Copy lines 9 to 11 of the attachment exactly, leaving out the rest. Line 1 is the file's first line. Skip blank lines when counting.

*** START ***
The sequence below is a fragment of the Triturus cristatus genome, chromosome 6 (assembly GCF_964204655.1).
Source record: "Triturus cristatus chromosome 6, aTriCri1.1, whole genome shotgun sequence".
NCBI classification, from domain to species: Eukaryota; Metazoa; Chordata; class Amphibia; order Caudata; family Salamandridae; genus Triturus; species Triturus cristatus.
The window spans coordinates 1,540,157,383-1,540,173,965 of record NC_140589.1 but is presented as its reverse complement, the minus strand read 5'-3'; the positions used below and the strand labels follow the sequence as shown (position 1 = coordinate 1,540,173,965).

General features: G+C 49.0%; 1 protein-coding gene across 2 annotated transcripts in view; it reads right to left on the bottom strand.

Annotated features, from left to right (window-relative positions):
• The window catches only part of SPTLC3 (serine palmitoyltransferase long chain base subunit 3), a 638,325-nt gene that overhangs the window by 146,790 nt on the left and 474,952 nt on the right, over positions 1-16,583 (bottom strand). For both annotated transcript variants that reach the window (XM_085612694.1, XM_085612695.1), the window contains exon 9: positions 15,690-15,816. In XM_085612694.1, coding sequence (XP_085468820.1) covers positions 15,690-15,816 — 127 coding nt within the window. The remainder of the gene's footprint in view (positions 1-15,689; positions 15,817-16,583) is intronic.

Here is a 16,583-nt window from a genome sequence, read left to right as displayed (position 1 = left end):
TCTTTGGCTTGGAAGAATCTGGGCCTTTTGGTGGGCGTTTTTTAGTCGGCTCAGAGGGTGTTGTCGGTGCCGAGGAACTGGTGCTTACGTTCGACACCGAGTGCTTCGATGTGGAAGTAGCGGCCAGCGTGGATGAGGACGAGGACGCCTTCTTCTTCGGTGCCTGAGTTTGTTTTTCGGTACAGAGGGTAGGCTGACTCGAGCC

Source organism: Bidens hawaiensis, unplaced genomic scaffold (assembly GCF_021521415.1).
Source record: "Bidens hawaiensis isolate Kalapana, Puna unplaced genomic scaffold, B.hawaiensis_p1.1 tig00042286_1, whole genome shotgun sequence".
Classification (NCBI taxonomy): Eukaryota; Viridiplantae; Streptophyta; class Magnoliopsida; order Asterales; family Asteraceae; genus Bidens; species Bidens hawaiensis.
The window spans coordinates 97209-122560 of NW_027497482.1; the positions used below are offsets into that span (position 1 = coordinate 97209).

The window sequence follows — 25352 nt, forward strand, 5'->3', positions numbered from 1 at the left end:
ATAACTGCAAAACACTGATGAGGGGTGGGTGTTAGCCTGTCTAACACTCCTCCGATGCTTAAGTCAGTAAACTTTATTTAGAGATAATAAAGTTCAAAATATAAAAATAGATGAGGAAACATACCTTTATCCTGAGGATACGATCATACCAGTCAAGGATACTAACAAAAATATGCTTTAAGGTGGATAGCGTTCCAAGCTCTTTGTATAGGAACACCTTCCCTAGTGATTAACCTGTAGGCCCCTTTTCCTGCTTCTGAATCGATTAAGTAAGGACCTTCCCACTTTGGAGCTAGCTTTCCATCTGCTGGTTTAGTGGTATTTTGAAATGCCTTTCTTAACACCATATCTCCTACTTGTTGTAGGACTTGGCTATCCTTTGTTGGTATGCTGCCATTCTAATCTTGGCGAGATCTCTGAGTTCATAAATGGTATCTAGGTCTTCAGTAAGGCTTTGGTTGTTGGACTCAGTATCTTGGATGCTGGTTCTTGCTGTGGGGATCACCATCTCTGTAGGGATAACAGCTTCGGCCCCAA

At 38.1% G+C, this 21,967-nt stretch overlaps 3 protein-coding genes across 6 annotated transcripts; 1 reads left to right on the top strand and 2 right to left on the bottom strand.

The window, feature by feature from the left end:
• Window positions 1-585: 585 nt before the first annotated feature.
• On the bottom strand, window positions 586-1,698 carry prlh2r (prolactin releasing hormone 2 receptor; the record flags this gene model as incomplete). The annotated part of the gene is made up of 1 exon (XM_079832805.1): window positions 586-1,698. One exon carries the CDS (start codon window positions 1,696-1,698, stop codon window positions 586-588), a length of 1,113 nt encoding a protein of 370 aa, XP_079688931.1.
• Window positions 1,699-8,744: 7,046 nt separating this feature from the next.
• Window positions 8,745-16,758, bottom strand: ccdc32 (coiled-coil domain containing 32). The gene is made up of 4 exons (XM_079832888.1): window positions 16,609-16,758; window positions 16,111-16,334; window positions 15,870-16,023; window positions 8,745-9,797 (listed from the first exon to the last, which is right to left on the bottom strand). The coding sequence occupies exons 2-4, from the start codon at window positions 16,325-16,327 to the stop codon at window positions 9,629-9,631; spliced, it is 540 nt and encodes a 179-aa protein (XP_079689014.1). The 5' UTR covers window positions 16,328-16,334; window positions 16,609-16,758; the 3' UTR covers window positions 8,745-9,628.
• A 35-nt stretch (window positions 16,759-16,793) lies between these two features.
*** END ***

TCTTTGGCTTGGAAGAATCTGGGCCTTTTGGTGGGCGTTTTTTAGTCGGCTCAGAGGGTGTTGTCGGTGCCGAGGAACTGGTGCTTACGTTCGACACCGAGTGCTTCGATGTGGAAGTAGCGGCCAGCGTGGATGAGGACGAGGACGCCTTCTTCTTCGGTGCCTGAGTTTGTTTTTCGGTACAGAGGGTAGGCTGACTCGAGCC

Source organism: Bidens hawaiensis, unplaced genomic scaffold (assembly GCF_021521415.1).
Source record: "Bidens hawaiensis isolate Kalapana, Puna unplaced genomic scaffold, B.hawaiensis_p1.1 tig00042286_1, whole genome shotgun sequence".